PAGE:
Reliability standardsThe draft report recommends that the RRC should adopt, administer and enforce Railbelt electricity reliability standards. Those standards should incorporate cyber security and physical security, in compliance with a memorandum of understanding agreed between the Railbelt utilities and the Alaska Energy Authority in October 2017. The standards need to meet the requirements of the RCA. Enforcement of the standards should include the use of an appropriately experienced firm to conduct spot checks of standards compliance by transmission system owners, the draft report says.
RRC oversight of transmission system access should ensure non-discriminatory generator connection and use of the transmission service. And the organization needs to administer a consolidated tariff for the use of the system. The RRC needs to establish and administer a study process for the connection of single generators to the system, taking into account the technical, physical and financial requirements for generators, the draft report says.
In terms of planning for the modification and expansion of the Railbelt electrical system, the RRC should adopt a process that develops an integrated resource plan addressing future energy needs in the entire region, the report says. The integrated resource plan needs to take into account a range of issues including supply reliability; the efficient siting of generation facilities; the efficient, economic integration of renewable resources; the minimization of electricity production costs; and the need for local planning by individual utilities within the system. As part of its planning role, the RRC would, subject to RCA approval, issue notices for the construction of facilities specified in the integrated resource plan.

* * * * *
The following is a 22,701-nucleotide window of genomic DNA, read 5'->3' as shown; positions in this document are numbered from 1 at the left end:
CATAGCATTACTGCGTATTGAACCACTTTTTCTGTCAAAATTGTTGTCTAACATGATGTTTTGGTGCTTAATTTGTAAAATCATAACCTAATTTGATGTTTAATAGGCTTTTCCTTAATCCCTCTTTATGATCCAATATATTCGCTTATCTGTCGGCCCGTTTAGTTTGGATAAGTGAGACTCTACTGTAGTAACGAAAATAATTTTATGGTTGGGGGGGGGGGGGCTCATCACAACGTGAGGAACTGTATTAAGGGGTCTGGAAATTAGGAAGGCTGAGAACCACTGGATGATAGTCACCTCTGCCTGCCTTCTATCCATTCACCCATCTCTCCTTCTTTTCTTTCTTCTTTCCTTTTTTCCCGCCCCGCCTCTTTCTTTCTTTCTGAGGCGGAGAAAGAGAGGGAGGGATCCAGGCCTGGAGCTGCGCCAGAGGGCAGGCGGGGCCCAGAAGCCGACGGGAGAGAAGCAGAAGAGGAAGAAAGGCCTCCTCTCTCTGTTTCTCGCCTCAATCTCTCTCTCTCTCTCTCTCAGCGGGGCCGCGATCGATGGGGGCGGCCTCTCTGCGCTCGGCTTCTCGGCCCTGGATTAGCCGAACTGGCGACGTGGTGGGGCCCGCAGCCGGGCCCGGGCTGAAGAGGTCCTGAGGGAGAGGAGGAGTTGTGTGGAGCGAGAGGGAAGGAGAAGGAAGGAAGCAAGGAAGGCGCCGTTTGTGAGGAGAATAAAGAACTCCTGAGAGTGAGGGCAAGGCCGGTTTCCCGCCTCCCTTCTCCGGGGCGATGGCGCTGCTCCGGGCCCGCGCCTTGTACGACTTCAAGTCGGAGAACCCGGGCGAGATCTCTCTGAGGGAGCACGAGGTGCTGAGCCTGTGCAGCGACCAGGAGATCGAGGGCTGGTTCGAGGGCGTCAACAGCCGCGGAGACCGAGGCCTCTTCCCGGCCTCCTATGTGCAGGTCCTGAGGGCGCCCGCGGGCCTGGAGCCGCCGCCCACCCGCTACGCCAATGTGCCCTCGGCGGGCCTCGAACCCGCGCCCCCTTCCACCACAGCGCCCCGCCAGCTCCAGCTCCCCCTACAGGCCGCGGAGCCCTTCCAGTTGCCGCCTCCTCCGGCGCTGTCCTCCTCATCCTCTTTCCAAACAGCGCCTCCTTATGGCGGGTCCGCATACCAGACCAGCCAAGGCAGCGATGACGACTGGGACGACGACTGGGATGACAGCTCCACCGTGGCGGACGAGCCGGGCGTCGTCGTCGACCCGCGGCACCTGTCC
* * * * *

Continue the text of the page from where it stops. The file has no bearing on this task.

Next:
10-member boardThe draft report recommends a 10-member board to govern the RRC, with eight voting members plus the RRC chief executive officer and the chair of the RCA. The voting members would consist of four representatives of Railbelt transmission system owners and four non-owners. The four owner representatives would consist of a representative from the Alaska Energy Authority, and one utility representative from each of the south, Anchorage and north regions of the grid. Non-owner board members would consist of someone from the state’s Regulatory Affairs and Public Advocacy section, two representatives of independent power and renewable energy producers, and one non-affiliated member. The RRC CEO would chair the board and cast the deciding vote in the event of a four-four split.
Full members of the RRC, with rights such as the election of directors, would have financial interests or a regulatory function in the Railbelt electricity market.
The draft report suggests that the RCC should initially have five employees, with much of organization’s work being conducted through a committee structure. The annual cost of operating the RRC is estimated at about $1.5 million. Costs would be recovered through an administration fee collected from system users. Implementation of the RRC would involve the signing of an appropriate memorandum of understanding by the Railbelt utilities. The MOU would create an initial funding obligation by the utilities and would trigger the development of articles of incorporation and the formation of the board.
The draft report says that efficiencies gained from the RRC-led integrated resource plan would lower electricity rates; that the RRC would achieve enhanced reliability for the system; and that the use and pricing of the transmission system and generator interconnection would become more transparent and consistent under RRC management.